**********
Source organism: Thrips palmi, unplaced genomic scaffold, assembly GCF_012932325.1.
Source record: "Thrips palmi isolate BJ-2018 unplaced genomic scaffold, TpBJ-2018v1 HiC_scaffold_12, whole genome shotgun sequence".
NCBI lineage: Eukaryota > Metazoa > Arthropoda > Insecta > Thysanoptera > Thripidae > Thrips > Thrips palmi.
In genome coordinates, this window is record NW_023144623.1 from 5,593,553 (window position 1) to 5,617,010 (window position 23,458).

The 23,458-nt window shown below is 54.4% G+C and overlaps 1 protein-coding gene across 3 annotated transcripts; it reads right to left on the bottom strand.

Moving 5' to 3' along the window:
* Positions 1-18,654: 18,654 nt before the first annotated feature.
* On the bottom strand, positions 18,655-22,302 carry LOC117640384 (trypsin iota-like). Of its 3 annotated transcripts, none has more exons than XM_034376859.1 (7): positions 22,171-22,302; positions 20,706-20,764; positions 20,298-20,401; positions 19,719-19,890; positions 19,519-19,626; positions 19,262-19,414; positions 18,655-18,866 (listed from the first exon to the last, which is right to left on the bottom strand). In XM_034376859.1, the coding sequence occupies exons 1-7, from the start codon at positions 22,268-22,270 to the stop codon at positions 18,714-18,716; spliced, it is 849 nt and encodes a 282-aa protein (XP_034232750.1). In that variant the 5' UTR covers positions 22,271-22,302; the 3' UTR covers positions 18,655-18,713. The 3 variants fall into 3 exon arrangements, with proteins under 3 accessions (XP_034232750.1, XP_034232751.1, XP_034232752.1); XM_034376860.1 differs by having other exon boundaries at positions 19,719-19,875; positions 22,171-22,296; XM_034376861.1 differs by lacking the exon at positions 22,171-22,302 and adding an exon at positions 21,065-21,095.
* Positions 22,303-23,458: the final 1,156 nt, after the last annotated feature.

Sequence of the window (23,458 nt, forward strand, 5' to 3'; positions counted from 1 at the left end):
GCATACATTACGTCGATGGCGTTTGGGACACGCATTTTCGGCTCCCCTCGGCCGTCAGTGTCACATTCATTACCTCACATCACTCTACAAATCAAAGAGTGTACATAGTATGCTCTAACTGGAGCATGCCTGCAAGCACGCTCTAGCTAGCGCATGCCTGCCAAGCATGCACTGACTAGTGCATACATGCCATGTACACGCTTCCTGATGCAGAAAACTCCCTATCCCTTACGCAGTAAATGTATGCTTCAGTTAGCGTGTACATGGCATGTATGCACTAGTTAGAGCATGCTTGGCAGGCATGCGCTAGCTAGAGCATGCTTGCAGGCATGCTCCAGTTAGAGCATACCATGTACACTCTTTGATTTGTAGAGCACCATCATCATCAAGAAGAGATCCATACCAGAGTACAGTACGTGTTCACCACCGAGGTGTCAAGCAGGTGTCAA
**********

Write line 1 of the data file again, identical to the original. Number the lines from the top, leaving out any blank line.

Source organism: Thrips palmi, unplaced genomic scaffold, assembly GCF_012932325.1.